Older residents who bought their homes or small office buildings years ago benefit from the current scarcity of supply because it drives up the value of existing homes and commercial real estate. That, of course, leaves young people and newer transplants with fewer options for an affordable place to live.

The real estate market loves the Bay Area and its rising prices. With such a huge gap between supply and demand, prices are widely expected to continue to rise.

The greatest price pressure is on the lower end of the market. Since early 2016, the values of low-price tier houses have jumped 21 percent, compared to just 16 percent for mid-price tier houses and 12 percent for high-price tier homes, according to a May report by Paragon Real Estate Group.

Grouped together as “Silicon Valley,” Peninsula cities ranked second, behind San Francisco, in a global ranking by real estate market analysts Jones Lang LaSalle of cities considered the most likely to succeed in the short and long terms. The two Bay Area regions have the world’s largest number of startups and have also created the most tech unicorns — startups valued at more than $1 billion. They also have other qualities, such as innovation capability, talent, world-class higher education, and public infrastructure that will enable them to manage and benefit from the current rapid technological shift in the global economy.

Younger people and newer transplants are finding it tough going, and the high cost of housing is driving people away. In the last few years, migration patterns have turned negative and in 2017, the Bay Area lost more than 35,000 people, who left for other parts of California and the U.S, according to the California Department of Finance Demographic Research Unit. Some of those people are driving right back to Bay Area counties to work, in what are now called “mega-commutes,” journeys that take 90 minutes or more each way. Others are simply living in their cars.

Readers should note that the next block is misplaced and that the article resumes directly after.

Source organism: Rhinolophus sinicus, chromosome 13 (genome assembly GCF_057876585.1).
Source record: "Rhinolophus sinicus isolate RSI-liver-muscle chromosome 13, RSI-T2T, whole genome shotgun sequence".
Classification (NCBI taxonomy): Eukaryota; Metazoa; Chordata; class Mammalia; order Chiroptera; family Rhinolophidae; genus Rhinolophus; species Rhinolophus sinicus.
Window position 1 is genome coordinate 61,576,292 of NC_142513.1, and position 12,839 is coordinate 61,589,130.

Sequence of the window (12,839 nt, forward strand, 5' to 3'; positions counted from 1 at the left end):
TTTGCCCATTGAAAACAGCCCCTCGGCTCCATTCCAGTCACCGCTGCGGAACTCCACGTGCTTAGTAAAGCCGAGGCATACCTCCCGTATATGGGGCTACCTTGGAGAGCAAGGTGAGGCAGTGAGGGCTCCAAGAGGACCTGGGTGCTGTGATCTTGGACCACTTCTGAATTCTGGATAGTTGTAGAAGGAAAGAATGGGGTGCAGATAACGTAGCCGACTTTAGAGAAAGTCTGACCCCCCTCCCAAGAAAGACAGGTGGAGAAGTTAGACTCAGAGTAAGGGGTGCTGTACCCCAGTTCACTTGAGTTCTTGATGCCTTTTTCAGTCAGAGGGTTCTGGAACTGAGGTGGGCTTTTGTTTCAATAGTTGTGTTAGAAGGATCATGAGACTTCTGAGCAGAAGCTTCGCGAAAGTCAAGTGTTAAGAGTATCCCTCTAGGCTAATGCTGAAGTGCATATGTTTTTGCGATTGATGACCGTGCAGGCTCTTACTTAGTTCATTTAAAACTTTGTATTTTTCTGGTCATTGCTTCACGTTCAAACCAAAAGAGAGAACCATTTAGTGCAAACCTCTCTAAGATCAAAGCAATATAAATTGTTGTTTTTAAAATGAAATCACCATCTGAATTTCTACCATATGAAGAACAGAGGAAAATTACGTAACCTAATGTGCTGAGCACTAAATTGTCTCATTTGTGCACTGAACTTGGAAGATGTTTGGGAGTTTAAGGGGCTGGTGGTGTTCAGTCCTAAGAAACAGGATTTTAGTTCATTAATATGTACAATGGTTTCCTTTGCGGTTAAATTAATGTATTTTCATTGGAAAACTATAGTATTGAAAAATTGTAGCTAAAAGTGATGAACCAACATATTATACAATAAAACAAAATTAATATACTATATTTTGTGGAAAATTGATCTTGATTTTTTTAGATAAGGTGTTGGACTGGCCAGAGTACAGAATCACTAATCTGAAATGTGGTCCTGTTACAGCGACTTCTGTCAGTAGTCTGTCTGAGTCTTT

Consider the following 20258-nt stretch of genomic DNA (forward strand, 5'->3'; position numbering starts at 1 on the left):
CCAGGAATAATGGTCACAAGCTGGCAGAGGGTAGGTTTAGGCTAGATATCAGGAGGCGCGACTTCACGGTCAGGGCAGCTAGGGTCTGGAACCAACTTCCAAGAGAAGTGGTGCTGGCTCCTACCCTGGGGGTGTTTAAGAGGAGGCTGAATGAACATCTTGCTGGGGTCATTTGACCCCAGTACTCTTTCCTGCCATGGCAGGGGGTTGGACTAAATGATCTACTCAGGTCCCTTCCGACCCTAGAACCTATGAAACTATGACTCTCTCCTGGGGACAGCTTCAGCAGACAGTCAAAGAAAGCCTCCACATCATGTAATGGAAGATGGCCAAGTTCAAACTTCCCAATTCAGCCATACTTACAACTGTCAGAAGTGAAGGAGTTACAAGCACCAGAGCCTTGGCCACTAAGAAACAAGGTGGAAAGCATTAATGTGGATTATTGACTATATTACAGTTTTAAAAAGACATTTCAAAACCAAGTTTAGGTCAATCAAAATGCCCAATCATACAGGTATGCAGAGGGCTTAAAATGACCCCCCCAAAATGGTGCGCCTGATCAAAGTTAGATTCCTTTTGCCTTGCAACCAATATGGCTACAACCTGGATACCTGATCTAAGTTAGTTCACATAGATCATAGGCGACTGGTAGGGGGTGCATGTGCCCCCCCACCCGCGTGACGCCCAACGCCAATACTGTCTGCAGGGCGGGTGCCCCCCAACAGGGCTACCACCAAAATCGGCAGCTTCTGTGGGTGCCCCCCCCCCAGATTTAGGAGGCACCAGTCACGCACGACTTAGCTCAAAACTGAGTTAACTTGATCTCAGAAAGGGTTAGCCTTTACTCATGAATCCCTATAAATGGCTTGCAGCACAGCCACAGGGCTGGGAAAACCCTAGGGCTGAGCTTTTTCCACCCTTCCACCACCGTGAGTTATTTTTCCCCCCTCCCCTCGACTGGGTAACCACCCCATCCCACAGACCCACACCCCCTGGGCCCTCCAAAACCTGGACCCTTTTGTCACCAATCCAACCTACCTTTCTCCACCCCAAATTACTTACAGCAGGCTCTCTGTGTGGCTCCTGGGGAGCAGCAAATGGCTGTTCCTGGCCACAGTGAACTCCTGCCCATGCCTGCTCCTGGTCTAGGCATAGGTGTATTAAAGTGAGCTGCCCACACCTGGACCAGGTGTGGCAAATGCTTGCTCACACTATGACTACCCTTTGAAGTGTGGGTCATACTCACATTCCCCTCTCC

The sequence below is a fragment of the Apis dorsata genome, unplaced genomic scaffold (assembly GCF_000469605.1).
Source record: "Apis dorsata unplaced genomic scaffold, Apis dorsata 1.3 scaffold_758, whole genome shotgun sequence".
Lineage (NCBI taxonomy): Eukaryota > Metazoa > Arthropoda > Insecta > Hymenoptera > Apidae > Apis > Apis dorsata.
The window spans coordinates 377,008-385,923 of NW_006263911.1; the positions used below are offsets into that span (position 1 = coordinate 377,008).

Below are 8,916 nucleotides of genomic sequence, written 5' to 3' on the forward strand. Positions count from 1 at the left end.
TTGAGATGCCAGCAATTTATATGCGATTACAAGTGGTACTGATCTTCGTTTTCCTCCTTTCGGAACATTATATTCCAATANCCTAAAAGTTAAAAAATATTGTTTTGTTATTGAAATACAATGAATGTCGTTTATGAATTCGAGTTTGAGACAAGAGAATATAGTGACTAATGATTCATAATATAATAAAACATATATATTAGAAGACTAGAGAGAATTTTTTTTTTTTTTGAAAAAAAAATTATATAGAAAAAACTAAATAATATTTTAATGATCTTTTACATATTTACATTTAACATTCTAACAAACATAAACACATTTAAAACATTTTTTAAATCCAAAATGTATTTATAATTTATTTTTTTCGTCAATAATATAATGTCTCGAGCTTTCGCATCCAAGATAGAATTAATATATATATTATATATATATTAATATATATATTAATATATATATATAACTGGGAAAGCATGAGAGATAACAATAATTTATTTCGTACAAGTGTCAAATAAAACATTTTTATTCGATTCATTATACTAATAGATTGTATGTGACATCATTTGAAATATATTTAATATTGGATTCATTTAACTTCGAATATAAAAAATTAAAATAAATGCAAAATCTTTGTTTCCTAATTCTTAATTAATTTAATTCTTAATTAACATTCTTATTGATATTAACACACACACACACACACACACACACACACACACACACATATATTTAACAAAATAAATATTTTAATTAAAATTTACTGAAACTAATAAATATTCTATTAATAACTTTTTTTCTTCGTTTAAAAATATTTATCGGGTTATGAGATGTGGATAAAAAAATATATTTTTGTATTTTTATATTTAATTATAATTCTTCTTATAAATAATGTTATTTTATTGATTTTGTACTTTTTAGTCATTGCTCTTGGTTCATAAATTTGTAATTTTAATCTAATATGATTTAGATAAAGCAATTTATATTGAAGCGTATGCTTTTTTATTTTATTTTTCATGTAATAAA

“We don’t want to kill the goose that laid the golden egg,” said Rosanne Foust, president and CEO of the San Mateo County Economic Development Association, who also is a former Redwood City mayor and City Council member. “We want to keep the economy humming. That requires more housing and it requires everyone to be willing to give a little. It’s not going to get solved with one project, one development, in one community. It’ll require all folks to recognize that we need more supply at every income level.”

The upcoming November election could be pivotal for Redwood City and neighboring cities, as policy makers grapple with how to advance responsible growth against objections from residents who aren’t comfortable with the changes that have already been increasing densities on the Peninsula. City leaders will also be faced with the daunting task of trying to address a clear need for accelerated housing production at a time of a decidedly challenged city budget.

It’s common to hear long-time residents remark about how much San Mateo County cities are already changing, particularly as higher density projects have altered familiar landscapes. Though opponents may resist higher densities along transit corridors, the new buildings are helping to close the housing gap.

While there are good-sized redevelopment sites along the Peninsula, housing proposals near transit hubs often end up being whittled down to fewer units than the market demands. Redwood City, South San Francisco and Millbrae have upzoned areas around transit hubs, allowing taller buildings to be built in these areas. But proposals like the one in San Mateo would do the opposite: They would restrict the size of new buildings, constraining cities from gaining ground on the housing shortage.

Station 1300 is a mixed-use complex developed by Greenheart Land Company that is under construction in Menlo Park. The complex will include restaurants, shops, offices and 183 rental apartments on 6.5 acres, all near public transit.

The developer originally wanted to build a taller structure, with a lot more apartments. But local opposition stripped the building down to just four stories.

Opponents also organized a ballot initiative, Measure M, that sought to downzone the Downtown Plan to block construction of Station 1300 and other new developments, including Stanford University’s Middle Plaza mixed-use project on El Camino Real. Voters rejected Measure M. The ultimate cost of the fight shows up in higher prices that consumers ultimately pay.

Further north, in Brisbane, a developer wants to build 4,400 new homes and 7 million feet of new commercial space on a former railyard and landfill along the Caltrain tracks in a development called Brisbane Baylands.

Brisbane residents, who have expressed mixed feelings about the plan, are set to vote in November on a ballot initiative that would amend the city’s general plan and allow for up to 2,200 homes to be built at the site.